Ex-Policeman Denies Cover-Up for Officer in Fatal Crash

Times Staff Writer

Former Torrance Police Officer Timothy Thornton on Wednesday denied allegations made in court earlier this week that he and other officers concealed a police sergeant's alleged drunk driving on the night of a fatal 1984 traffic accident.

Thornton testified in Los Angeles Superior Court that he never admitted being part of a cover-up to protect Sgt. Rollo Green, contradicting the Monday testimony of Timothy Pappas, another former officer.

Traffic Death

The conflicting testimony grows out of a lawsuit filed in 1984 by John and Geraldine Rastello of San Pedro, whose son, Kelly, 19, died in the traffic collision with Green. The suit alleges that nine members of the Torrance Police Department covered up Green's drunk driving as part of a pattern of whitewashing police abuses.

Jurors also heard Wednesday from another defense witness, a crash-reconstruction expert who said Rastello caused the late-night crash by speeding on his motorcycle and not applying his brakes properly.

Thornton, 30, told jurors that he smelled alcohol on Green's breath after the crash, but that the off-duty sergeant did not appear to be drunk.

Defense attorney Casey Yim then asked Thornton if he had made the admissions that Pappas described: that he had covered up, admitted lying in a pretrial deposition and said that others lied too.

"No, sir," a stone-faced Thornton answered repeatedly.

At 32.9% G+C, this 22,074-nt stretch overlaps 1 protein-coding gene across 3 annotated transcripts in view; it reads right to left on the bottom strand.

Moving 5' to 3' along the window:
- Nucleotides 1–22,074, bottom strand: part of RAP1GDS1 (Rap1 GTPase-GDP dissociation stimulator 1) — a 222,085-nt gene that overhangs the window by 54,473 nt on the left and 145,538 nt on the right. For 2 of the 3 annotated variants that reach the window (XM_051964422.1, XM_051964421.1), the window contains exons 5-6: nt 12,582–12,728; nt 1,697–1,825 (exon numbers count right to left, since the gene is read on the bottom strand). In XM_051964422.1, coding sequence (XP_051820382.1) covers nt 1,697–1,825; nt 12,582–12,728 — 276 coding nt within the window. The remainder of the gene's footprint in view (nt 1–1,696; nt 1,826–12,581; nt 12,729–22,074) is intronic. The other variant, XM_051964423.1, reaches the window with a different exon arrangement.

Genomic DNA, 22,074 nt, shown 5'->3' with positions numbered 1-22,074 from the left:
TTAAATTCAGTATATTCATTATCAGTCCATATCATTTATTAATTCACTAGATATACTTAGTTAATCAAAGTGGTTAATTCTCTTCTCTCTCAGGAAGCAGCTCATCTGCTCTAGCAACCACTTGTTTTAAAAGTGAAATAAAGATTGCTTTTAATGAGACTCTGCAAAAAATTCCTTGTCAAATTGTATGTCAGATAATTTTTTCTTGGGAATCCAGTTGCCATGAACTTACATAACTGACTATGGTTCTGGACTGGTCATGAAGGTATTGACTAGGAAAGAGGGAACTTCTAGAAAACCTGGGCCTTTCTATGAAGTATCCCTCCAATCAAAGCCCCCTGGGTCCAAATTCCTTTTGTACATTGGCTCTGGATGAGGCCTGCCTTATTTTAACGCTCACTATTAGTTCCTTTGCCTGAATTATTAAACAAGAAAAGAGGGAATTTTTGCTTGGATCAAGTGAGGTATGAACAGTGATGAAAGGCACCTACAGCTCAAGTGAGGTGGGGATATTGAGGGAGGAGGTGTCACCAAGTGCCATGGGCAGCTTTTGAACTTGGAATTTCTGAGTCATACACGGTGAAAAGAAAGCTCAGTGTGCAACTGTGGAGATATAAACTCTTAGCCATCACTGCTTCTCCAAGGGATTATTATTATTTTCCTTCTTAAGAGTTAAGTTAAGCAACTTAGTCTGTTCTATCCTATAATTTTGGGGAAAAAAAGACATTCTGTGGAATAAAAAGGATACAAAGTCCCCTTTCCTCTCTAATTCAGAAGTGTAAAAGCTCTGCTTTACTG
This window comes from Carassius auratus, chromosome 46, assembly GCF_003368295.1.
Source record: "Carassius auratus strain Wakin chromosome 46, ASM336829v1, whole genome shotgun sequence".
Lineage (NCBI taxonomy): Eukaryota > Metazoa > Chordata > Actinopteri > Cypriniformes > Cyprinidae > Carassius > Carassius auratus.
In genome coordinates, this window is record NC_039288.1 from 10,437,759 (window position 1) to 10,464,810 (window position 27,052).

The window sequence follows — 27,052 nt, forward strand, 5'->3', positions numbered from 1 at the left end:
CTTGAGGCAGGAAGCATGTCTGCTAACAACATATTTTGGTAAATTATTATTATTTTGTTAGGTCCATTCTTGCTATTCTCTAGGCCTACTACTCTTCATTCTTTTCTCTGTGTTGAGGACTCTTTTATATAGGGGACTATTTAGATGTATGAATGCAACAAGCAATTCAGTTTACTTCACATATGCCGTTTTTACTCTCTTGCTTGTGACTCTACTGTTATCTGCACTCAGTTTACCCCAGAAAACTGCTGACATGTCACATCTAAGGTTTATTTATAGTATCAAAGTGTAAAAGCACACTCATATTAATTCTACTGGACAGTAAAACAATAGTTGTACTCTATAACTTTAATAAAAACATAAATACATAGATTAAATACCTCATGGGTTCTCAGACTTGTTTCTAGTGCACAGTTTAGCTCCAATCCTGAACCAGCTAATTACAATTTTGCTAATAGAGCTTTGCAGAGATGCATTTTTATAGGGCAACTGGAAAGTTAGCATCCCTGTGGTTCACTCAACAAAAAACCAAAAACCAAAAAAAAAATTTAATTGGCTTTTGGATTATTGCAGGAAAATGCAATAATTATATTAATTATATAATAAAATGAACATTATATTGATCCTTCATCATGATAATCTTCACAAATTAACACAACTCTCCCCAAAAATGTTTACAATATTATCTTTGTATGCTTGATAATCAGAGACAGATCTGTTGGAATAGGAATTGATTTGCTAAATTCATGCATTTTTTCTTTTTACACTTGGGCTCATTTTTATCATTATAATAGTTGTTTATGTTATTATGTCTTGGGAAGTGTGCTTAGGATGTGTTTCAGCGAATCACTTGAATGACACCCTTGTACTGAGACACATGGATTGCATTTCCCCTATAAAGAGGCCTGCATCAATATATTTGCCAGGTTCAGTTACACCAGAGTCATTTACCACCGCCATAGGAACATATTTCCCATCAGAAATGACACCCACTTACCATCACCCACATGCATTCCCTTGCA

Lawyers for the Rastello family attacked Thornton's credibility, asking him about two incidents in which he allegedly lied. The first allegation led to Thornton's suspension and the second to his firing, he testified.

In the first case, Thornton said he was accused of falsifying a report to make it look like he had proper cause to make an arrest for possession of marijuana. Although he continued to deny the allegation, Thornton acknowledged that his superiors confirmed the allegation and suspended him.

Details Limited

Only limited details of the second incident were discussed because of an order by Judge Abby Soven.

That case also involved Pappas and Thornton. In May, 1988, Pappas shot an unarmed man, Patrick J. Coyle, whom he had pulled over during routine patrol. Coyle was left partially paralyzed.

Police reports about the incident say that the three officers at the scene--Pappas, Thornton and Mark Holden--all said that Pappas fired his gun after Coyle moved suddenly, as if to reach for a weapon. All three officers were fired later, when Thornton told police supervisors that the story was a lie and that Pappas fired his gun without provocation.

Deputy Dist. Atty. Christopher Darden said the shooting appeared to be accidental.

Darden subsequently offered Thornton immunity from prosecution in exchange for his testimony against Pappas and Holden. The two officers are scheduled for a preliminary hearing Sept. 12 in Los Angeles Municipal Court on two felony charges: conspiracy to obstruct justice and conspiracy to falsely charge another with a crime.

Pappas and Holden have pleaded not guilty.

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